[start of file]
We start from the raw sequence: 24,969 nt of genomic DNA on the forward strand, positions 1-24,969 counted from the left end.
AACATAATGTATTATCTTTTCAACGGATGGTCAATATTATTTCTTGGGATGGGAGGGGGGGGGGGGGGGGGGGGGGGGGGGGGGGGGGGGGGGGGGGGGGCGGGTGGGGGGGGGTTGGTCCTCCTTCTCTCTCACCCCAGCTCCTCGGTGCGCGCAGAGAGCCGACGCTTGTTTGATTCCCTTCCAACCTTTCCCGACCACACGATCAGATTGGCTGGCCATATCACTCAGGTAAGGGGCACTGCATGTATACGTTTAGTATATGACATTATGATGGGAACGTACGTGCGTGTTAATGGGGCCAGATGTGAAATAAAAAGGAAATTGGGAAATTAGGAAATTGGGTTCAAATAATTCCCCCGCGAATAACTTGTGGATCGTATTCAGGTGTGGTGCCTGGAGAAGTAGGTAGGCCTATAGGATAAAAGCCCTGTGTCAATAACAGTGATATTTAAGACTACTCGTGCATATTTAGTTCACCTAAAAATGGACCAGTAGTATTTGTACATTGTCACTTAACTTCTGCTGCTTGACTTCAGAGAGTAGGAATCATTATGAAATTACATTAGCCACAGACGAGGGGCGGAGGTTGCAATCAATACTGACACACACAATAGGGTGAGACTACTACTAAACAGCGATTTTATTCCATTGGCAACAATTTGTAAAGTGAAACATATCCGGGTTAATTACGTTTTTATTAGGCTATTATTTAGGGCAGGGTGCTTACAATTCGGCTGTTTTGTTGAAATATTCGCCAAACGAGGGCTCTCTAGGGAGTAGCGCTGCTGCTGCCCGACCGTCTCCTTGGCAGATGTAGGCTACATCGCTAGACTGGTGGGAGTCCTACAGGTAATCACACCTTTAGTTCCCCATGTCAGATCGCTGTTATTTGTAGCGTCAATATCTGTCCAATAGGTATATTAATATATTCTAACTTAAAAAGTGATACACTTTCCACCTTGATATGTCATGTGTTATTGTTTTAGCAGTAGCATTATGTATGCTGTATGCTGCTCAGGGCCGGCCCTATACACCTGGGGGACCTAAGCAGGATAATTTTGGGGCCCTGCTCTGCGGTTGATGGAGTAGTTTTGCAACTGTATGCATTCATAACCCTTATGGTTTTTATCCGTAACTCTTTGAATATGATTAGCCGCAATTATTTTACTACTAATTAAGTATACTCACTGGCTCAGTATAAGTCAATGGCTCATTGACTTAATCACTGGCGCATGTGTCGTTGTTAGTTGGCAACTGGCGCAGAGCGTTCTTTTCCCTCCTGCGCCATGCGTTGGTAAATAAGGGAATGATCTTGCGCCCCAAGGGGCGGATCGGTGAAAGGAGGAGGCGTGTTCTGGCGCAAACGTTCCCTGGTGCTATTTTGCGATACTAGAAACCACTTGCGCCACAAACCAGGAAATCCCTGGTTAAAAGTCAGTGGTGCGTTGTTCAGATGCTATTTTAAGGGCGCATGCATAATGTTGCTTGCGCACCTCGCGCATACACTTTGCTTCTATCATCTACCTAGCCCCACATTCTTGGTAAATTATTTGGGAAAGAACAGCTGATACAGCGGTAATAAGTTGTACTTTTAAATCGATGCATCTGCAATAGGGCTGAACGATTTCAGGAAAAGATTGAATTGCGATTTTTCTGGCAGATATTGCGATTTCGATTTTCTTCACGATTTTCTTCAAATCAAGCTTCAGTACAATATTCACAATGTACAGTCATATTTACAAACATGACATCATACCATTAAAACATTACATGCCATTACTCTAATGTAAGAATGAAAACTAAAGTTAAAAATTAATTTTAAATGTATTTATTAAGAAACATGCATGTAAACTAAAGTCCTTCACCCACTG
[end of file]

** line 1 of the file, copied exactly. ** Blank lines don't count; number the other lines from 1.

We start from the raw sequence: 24,969 nt of genomic DNA on the forward strand, positions 1-24,969 counted from the left end.